No matter what the circumstance, it’s essential to stay calm, says Walker. “I have found that when you let emotions impact you, it can cloud your judgment. That’s why it’s important not to take things personally. Stick to the facts, while staying polite and respectful,” she says. 

As an example, Walker points to a case where she was cross examining a wealthy executive. “He got very upset because my questions made him look bad and hurt his case,” she says. “So, I just reminded him that I was just doing my job and that I wasn’t judging him in any way. He really calmed down after that.” 


In hiring situations, some women and racialized groups might feel so lucky to be offered the job that they accept the offer as is—even if it is below their expectations.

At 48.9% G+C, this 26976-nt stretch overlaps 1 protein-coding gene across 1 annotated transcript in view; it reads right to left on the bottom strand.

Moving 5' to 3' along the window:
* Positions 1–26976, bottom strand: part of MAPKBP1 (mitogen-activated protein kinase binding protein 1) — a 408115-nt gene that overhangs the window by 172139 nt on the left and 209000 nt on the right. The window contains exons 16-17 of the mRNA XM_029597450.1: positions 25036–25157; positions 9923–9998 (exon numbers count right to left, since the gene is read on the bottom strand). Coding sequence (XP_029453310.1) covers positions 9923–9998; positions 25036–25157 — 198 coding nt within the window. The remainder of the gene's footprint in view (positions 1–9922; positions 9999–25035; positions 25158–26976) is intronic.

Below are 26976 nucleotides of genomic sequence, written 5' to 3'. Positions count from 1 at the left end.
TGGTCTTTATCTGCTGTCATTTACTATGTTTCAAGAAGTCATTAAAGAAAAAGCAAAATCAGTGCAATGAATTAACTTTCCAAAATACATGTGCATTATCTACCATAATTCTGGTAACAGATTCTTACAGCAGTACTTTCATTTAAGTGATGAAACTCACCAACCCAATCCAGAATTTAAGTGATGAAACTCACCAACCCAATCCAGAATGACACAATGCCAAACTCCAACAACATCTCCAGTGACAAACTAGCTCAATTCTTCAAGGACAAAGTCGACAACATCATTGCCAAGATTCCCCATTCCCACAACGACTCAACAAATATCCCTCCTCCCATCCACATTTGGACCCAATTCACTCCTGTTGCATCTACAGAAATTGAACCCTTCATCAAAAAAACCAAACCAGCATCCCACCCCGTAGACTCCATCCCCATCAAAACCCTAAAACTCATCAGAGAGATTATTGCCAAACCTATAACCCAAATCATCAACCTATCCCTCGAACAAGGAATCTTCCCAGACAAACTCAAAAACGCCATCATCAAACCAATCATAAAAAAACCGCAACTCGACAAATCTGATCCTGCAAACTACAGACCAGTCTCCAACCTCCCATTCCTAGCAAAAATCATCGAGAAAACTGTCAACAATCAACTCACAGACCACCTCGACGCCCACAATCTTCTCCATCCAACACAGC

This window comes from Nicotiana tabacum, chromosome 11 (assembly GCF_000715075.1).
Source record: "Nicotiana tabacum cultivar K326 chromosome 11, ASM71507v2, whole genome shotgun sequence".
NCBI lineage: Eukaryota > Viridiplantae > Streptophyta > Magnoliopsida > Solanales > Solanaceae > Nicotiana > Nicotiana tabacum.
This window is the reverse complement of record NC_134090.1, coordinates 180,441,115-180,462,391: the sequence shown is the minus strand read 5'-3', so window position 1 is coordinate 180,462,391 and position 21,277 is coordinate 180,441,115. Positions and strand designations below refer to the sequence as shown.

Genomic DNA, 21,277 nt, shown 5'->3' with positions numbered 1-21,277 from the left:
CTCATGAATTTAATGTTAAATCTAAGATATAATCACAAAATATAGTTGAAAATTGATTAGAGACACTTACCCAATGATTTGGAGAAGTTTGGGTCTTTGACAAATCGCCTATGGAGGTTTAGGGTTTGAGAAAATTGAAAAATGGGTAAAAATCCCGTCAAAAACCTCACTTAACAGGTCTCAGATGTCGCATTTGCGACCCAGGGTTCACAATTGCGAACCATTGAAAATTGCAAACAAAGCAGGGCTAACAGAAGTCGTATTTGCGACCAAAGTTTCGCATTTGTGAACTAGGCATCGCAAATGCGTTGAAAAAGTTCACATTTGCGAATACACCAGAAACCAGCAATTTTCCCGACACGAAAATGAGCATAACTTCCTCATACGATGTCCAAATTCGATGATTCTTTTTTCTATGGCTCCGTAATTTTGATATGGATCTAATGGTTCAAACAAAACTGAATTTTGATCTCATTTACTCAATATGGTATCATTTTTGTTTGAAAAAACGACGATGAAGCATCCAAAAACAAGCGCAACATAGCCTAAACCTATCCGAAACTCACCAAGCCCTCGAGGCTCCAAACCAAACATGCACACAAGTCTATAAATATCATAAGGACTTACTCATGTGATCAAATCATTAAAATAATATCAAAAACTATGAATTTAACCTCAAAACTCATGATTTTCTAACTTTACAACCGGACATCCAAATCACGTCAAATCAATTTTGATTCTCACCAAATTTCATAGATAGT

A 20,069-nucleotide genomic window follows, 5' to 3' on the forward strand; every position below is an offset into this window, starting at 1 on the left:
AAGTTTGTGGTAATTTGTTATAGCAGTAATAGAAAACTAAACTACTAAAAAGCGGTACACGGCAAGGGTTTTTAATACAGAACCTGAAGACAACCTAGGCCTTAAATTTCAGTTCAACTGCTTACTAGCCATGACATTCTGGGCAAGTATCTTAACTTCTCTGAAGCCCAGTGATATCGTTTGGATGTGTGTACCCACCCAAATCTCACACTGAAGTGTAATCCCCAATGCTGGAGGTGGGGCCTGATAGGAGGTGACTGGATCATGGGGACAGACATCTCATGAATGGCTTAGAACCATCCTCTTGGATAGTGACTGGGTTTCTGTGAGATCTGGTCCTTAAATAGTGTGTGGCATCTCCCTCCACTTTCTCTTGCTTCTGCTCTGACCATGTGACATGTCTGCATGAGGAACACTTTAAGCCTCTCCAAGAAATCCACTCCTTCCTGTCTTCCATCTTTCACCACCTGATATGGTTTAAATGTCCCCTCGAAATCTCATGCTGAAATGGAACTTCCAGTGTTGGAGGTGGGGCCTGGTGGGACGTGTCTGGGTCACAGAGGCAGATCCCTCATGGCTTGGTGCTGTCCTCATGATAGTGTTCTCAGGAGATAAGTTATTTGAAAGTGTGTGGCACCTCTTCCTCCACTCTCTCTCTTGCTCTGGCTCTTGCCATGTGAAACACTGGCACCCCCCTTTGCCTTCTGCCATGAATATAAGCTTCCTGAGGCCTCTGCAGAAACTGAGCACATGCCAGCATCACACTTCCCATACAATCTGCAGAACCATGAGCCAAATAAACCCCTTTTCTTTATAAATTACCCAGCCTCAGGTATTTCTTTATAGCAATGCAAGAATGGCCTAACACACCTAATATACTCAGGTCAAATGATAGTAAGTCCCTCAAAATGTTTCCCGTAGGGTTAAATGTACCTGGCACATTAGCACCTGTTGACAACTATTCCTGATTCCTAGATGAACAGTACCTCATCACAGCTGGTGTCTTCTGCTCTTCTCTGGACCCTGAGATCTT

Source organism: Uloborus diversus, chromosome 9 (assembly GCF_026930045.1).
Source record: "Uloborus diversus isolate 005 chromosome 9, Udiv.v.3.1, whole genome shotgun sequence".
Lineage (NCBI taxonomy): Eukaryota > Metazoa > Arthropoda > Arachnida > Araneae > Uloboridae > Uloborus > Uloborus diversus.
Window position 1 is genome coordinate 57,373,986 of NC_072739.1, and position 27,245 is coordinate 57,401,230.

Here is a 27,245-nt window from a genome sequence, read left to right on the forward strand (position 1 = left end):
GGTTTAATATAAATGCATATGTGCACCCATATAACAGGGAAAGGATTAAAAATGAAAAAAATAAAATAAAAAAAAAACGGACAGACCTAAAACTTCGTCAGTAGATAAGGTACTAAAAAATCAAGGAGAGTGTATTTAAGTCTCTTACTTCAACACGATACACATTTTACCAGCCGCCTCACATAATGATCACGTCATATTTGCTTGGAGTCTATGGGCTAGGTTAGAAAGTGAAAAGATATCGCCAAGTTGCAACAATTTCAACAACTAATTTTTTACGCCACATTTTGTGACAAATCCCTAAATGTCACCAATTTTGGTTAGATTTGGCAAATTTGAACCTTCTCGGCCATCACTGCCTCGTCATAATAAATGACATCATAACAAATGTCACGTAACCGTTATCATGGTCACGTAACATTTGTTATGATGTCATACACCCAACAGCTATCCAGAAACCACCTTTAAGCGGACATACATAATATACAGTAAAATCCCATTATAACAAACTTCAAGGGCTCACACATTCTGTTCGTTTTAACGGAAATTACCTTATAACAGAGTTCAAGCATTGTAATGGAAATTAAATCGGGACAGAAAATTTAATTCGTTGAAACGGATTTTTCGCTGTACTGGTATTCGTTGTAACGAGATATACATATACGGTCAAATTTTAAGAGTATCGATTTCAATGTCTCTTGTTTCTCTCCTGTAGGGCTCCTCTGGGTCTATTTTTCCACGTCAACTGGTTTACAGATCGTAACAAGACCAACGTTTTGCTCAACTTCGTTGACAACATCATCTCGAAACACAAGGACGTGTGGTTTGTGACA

But as Walker points out, it’s important not to settle too early. “If an employer extends an offer to you, that means they want you. Many people will have applied, and the employer will have picked a handful of people from that group to interview. 

“So even if you have your mind set that you are not going to negotiate, take a step back and remember that you’re not there because of luck. You deserve to be there.” 


Find out more about finding the right career for you, making a switch and negotiating a raise.  Also, learn more about the importance of diversity of boards and how the Big Four are responding to and reflecting on Canada’s changing demographics.